Warmer early-season temps due to spring back to normal

Advertisement

photo

Wikimedia Commons photo

Powdery mildew growing on grapes.

Your wandering weatherperson has returned from his pilgrimage to the East a few pounds heavier than he departed, with a renewed appreciation of his Maryland roots — particularly in the culinary realm. If there is anything better in this world than crab cakes and a hot corned beef sandwich on rye (with mustard, of course), your forecaster has yet to encounter them.

And speaking of the truly wondrous, he was absolutely stunned to deplane in Pasco on Saturday afternoon in bright sunshine and a temperature hovering close to the 70-degree mark. Spring has finally waved its magic wand over eastern Washington, and the result is totally enchanting!

In just a matter of eight or nine days since his departure, our part of the world has been transformed, and the drab grays and browns of a too-long winter have been miraculously replaced by a springtime riot of dazzling yellows, pinks, whites and greens that is an enormous treat for winter-weary eyes.

Buds have broken in many of our local vineyards, so the frost watch is on. Cutworms will be doing their nefarious nocturnal work on these mild April nights, additionally increasing the need for viticultural vigilance on the part of our vineyard managers — some of whom have already begun to treat for that annual scourge known as powdery mildew (Erysiphe necator).

This fungus lurks in all vineyards, and its overwintering structures, called chasmothecia, await only a splash of rain and temperatures exceeding 50 degrees to loose a barrage of spores which are dedicated solely to infecting any green grape tissue upon which they land.

These new infections will then go on to produce spores of their own within seven to 10 days under optimal temperatures — between 70 and 85 degrees. This makes it a season-long problem for grape growers, one that demands a great deal of a viticulturist’s time and effort — not to mention money — to control.

Fortunately, in the short term, neither frost nor rain appears to be a likely occurrence here in the Walla Walla Valley. The continuing influence of a broad area of high pressure, fair skies, light winds and mild to warm temperatures should be the rule for our area until the latter part of the week, when a couple of low pressure systems from the Pacific will begin to affect Washington state with increasing clouds and a chance for showers, beginning Thursday and continuing through the upcoming weekend. At that point, our afternoon readings will begin to cool back into the low- and mid-60s which is more congruent with our seasonal normals for early April.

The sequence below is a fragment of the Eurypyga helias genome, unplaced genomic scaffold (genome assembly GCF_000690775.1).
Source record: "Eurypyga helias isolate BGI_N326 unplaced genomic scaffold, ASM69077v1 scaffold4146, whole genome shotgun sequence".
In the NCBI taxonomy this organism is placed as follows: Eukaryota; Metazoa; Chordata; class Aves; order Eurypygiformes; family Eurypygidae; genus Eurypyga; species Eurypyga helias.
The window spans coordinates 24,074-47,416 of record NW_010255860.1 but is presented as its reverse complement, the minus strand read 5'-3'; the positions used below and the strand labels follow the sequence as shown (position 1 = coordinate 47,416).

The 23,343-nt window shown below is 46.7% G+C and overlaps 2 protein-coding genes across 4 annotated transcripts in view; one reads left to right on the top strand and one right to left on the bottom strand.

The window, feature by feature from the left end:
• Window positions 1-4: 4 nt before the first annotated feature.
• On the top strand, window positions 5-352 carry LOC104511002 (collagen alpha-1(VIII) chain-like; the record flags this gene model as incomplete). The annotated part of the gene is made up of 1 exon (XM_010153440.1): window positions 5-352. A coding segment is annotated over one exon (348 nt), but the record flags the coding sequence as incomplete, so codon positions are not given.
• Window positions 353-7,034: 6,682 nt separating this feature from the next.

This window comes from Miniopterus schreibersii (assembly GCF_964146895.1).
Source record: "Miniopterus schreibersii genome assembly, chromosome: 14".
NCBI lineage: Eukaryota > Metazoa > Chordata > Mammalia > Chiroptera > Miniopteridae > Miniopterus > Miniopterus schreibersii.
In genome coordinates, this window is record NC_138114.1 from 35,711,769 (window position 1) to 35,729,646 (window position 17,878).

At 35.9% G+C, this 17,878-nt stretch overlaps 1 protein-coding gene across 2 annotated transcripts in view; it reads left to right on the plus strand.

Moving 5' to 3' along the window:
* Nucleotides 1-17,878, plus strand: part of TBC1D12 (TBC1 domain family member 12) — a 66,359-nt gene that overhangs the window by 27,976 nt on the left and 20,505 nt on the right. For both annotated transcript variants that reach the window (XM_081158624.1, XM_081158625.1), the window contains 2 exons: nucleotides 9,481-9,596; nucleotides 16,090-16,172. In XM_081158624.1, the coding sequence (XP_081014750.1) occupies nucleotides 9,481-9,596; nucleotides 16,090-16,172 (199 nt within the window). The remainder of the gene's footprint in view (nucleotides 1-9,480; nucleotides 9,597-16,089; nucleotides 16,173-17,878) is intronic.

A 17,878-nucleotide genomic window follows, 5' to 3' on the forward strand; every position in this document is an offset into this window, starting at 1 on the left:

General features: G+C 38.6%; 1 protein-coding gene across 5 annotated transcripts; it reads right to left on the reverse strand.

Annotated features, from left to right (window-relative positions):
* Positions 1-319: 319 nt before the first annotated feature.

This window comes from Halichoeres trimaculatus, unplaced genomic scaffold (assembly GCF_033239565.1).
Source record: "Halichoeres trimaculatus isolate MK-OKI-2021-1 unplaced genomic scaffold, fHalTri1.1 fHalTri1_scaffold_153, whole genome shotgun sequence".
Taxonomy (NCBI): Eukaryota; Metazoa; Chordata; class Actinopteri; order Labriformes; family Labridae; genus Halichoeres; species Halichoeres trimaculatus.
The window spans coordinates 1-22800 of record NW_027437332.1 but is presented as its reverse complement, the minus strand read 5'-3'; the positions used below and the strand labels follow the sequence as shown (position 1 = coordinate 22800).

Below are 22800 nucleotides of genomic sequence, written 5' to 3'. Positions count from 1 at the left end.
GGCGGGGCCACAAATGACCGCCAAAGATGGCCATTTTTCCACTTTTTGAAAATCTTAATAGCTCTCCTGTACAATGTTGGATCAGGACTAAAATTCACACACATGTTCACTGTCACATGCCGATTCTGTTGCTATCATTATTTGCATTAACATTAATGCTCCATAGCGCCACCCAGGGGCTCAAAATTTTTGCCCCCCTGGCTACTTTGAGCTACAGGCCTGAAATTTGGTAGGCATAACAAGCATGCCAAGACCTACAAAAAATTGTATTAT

According to the 16-day Global Forecast System outlook, the cooling trend should persist into next week, and it may be some time before the Valley sees 70-degree temperatures again, as a westerly flow brings a succession of systems through eastern Washington with varying amounts of cloudiness and periodic rain chances.

Regrettably, the best chance for rain appears to coincide with the weekend of April 13 and 14, when Feast Walla Walla will be in full swing downtown. Temperatures that weekend are forecast to cool even further, with highs possibly struggling to crack 60 degrees.

The return of warm weather brings with it a few time-honored traditions, like baseball, the backyard barbecue and lawn mowing — an activity which occupied part of your forecaster’s weekend. Each year, the battle gets tougher, and this year’s new grass seems to have been working out clandestinely in the off-season, prepping for the annual warfare that began on Sunday. Your weatherperson, still nursing a bum wheel, finds himself at a distinct disadvantage this year.

Unfortunately, the combination of recent precipitation and mild temperatures has provided the grass a surge of growth that may allow it to gain a temporary early-season upper hand, but with newly sharpened blades, and a keener sense of resolve in your weatherperson’s arsenal, that advantage may be as fleeting as the spring showers that will fall here at the end of the week.

A lifelong fan of both the weather and the Baltimore Orioles, Jeff Popick is an instructor at the Center for Enology and Viticulture at Walla Walla Community College and manages the school’s teaching vineyard. Send your questions and comments to him at jeffrey.popick@wwcc.edu.

Comments

Use the comment form below to begin a discussion about this content.

Sign in to comment

4 free views left!